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The non-junk-food items I've most appreciated getting, and that aren't burdensome to prepare or store, include: Durable fresh fruit: apples, oranges, bananas, etc. Berries and other fragile fruits are nice if you can keep them from getting squished during delivery, but that's more work. Dried fruits: raisins, figs, dates, plums, mango, etc. Raisins can be ...


2

Last year, my community had a program where people would send things that are actually able to be used for the se'udah, with assigned people to give to. We received fresh-baked pitot, much appreciated. (We got them early in the morning, and had nothing for breakfast yet. They didn't last until the se'udah. ;)) We gave a lasagna, also appreciated by the ...


2

Rashi there says: The half shekel weight of the nose-ring is a reference to the מחצית השקל, the half shekel coin that Jews donated to the Temple yearly. The bracelets refer to the ten tablets -- the two bracelets are the two tablets, and the weight of 10 shekels corresponds to the Ten Commandments. Tol'dos Yitzchak (by Rav Yitzchak Karo, uncle of the Bes ...


4

It is indeed a problem to "give" the lulav to a minor for the reasons you have stated. Lending somebody a lulav does indeed mean that they have not performed the mitzvah as they must own it. However as a minor does not perform mitzvot anyway and you only give the lulav to him for practice, you can "lend" him the lulav so he can learn to perform the mitzvah ...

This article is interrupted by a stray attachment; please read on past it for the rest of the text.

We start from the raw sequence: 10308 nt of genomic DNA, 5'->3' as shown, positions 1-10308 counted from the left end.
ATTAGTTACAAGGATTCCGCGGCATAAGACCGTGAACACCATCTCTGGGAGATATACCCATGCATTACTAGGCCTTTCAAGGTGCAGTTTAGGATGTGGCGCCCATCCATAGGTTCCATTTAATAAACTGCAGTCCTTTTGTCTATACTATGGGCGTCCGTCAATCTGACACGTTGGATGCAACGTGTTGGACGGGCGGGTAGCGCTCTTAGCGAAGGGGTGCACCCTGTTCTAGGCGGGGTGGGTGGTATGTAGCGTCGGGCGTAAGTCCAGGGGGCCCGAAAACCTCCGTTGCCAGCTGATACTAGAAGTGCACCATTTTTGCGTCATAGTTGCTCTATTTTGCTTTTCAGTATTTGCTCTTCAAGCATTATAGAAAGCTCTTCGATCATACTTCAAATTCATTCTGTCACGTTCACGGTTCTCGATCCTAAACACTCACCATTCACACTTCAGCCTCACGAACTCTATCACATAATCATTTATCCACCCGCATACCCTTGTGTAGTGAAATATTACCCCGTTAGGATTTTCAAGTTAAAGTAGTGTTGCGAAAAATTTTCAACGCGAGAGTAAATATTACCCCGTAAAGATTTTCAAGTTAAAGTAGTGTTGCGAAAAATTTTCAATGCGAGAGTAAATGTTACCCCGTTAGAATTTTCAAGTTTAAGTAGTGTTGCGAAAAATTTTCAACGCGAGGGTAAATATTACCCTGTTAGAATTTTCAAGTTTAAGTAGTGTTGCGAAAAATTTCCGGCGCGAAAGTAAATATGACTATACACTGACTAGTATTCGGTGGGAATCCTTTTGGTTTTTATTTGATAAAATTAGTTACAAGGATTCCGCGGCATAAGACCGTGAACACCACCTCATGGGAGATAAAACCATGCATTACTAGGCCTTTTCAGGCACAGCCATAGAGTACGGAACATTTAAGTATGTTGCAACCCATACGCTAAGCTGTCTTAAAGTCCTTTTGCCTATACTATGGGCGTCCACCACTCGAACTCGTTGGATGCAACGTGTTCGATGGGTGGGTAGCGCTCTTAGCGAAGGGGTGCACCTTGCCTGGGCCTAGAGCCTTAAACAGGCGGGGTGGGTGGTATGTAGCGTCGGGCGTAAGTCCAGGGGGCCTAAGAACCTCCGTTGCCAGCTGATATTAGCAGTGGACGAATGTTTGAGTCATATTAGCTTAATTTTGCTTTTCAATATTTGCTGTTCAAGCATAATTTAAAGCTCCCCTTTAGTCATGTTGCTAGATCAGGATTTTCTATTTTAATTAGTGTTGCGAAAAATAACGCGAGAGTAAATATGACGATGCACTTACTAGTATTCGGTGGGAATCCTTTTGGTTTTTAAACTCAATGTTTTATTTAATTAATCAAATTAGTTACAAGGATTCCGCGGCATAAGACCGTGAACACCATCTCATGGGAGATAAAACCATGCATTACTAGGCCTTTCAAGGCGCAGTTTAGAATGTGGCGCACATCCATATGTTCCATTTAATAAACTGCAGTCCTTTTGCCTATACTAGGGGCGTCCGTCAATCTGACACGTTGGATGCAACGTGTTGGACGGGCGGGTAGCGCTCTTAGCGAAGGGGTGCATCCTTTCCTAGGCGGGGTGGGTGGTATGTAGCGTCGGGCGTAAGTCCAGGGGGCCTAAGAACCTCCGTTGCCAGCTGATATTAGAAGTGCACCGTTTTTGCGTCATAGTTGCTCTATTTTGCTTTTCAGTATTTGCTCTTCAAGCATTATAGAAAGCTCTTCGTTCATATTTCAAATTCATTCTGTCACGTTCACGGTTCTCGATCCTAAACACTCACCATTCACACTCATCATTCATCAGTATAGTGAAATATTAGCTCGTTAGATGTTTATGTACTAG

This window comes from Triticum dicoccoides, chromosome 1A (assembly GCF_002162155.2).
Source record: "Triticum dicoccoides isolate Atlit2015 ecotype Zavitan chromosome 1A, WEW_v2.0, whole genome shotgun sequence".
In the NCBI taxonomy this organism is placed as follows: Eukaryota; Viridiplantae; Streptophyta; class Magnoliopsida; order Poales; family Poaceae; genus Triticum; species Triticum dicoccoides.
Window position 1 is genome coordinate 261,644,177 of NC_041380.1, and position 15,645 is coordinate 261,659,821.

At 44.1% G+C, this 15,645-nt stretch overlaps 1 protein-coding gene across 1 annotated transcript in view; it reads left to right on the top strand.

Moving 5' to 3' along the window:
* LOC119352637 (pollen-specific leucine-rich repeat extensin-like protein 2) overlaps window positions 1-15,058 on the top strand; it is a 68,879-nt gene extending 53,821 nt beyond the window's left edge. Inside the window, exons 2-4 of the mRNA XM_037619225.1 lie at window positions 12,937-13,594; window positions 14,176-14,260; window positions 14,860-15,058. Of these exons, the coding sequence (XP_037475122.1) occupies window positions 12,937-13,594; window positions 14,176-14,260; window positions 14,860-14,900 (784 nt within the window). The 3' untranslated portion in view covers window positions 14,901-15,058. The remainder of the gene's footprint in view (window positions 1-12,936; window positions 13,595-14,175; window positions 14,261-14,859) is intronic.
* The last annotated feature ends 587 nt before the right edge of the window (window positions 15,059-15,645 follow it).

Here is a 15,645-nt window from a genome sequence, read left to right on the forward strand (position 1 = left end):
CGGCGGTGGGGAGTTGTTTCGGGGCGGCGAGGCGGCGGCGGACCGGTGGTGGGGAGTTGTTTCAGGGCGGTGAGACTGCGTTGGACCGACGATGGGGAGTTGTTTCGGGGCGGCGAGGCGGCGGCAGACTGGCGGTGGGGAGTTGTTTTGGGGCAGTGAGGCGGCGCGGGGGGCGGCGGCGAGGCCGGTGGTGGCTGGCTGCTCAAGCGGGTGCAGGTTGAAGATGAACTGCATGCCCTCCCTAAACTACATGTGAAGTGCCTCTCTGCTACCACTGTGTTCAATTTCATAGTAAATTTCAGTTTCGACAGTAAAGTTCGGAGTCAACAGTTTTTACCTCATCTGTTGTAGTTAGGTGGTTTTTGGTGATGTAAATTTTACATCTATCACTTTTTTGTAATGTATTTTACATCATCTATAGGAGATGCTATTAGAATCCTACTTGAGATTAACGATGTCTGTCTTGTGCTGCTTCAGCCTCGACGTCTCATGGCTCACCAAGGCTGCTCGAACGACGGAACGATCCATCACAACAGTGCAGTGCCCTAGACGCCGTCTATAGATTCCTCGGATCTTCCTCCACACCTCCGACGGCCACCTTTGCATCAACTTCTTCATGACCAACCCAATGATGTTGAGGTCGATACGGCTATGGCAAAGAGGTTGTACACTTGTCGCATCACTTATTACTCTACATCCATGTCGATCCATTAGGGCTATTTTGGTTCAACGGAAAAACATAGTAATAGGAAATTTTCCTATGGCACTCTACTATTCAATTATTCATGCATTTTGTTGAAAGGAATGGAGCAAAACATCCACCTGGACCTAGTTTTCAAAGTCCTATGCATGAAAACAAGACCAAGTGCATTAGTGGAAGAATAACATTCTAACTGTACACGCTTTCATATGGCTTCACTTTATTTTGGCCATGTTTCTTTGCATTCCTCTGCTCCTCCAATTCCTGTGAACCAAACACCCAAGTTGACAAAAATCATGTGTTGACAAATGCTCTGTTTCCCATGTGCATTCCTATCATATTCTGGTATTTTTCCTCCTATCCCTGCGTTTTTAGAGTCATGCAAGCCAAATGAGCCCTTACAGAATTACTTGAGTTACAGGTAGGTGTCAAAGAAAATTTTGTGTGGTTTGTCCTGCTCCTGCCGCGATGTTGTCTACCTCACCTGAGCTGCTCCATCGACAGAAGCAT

4

Number 1 ( Agree to the parents' request and don't give ma'aser ). That's what Rabbi Dovid Feinstein told me. The reason he gave for this was that it is a present with a stipulation. He also said that if the gift is large, there is an assumed stipulation and one need not give. His mashal (example) was a car. I asked what's the smallest large amount one can ...


3

Rav Shlomo Kluger in his sefer Imrei Shefer here explains that the posuk in Proverbs 15:27 does not say that "one who does not accept gifts will live", but "one who hates gifts will live", because sometimes it is necessary to accept gifts even though he hates them, for example, to pay off debts which is a mitzvah. Therefore, he continues, Avrohom accepted ...


7

A star of David necklace is not a ritual object (just pretty jewelry), and I've never seen anybody take offense at one being given by a non-Jew. This is, in fact, one of the safest Jewish items you can buy; were you to try to select books or ritual objects, you would quickly run into matters of differences in tradition and would risk getting the "wrong" ...



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